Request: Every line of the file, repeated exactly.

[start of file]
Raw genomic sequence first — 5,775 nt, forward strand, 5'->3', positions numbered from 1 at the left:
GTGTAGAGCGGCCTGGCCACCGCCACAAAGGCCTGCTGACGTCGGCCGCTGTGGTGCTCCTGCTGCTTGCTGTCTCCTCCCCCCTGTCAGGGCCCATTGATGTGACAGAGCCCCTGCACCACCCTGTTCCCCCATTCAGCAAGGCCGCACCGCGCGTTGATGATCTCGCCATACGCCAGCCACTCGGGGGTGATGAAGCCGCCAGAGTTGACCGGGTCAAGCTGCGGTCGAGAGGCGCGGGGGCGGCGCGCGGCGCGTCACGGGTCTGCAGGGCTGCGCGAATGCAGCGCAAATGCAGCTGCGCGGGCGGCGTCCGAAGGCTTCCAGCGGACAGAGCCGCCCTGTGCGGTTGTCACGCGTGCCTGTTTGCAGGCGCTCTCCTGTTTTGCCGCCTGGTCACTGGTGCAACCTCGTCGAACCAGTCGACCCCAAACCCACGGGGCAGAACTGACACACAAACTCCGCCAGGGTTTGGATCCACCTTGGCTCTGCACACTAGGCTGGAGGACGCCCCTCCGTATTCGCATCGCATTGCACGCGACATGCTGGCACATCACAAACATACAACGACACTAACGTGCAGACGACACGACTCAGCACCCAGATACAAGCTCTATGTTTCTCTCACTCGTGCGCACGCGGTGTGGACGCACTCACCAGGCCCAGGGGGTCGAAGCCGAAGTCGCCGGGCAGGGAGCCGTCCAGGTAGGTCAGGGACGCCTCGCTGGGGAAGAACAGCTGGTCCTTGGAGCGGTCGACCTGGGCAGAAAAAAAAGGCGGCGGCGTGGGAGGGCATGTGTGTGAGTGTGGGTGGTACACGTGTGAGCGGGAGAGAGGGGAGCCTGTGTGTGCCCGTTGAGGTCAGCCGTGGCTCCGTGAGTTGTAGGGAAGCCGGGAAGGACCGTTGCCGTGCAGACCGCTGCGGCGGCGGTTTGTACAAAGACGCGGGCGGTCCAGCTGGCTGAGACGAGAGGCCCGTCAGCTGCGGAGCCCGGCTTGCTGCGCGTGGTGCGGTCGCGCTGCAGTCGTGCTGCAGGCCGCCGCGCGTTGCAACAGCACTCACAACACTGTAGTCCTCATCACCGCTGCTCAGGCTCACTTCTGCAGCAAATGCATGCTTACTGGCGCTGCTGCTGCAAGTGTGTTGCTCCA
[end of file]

Raw genomic sequence first — 5,775 nt, forward strand, 5'->3', positions numbered from 1 at the left:
GTGTAGAGCGGCCTGGCCACCGCCACAAAGGCCTGCTGACGTCGGCCGCTGTGGTGCTCCTGCTGCTTGCTGTCTCCTCCCCCCTGTCAGGGCCCATTGATGTGACAGAGCCCCTGCACCACCCTGTTCCCCCATTCAGCAAGGCCGCACCGCGCGTTGATGATCTCGCCATACGCCAGCCACTCGGGGGTGATGAAGCCGCCAGAGTTGACCGGGTCAAGCTGCGGTCGAGAGGCGCGGGGGCGGCGCGCGGCGCGTCACGGGTCTGCAGGGCTGCGCGAATGCAGCGCAAATGCAGCTGCGCGGGCGGCGTCCGAAGGCTTCCAGCGGACAGAGCCGCCCTGTGCGGTTGTCACGCGTGCCTGTTTGCAGGCGCTCTCCTGTTTTGCCGCCTGGTCACTGGTGCAACCTCGTCGAACCAGTCGACCCCAAACCCACGGGGCAGAACTGACACACAAACTCCGCCAGGGTTTGGATCCACCTTGGCTCTGCACACTAGGCTGGAGGACGCCCCTCCGTATTCGCATCGCATTGCACGCGACATGCTGGCACATCACAAACATACAACGACACTAACGTGCAGACGACACGACTCAGCACCCAGATACAAGCTCTATGTTTCTCTCACTCGTGCGCACGCGGTGTGGACGCACTCACCAGGCCCAGGGGGTCGAAGCCGAAGTCGCCGGGCAGGGAGCCGTCCAGGTAGGTCAGGGACGCCTCGCTGGGGAAGAACAGCTGGTCCTTGGAGCGGTCGACCTGGGCAGAAAAAAAAGGCGGCGGCGTGGGAGGGCATGTGTGTGAGTGTGGGTGGTACACGTGTGAGCGGGAGAGAGGGGAGCCTGTGTGTGCCCGTTGAGGTCAGCCGTGGCTCCGTGAGTTGTAGGGAAGCCGGGAAGGACCGTTGCCGTGCAGACCGCTGCGGCGGCGGTTTGTACAAAGACGCGGGCGGTCCAGCTGGCTGAGACGAGAGGCCCGTCAGCTGCGGAGCCCGGCTTGCTGCGCGTGGTGCGGTCGCGCTGCAGTCGTGCTGCAGGCCGCCGCGCGTTGCAACAGCACTCACAACACTGTAGTCCTCATCACCGCTGCTCAGGCTCACTTCTGCAGCAAATGCATGCTTACTGGCGCTGCTGCTGCAAGTGTGTTGCTCCA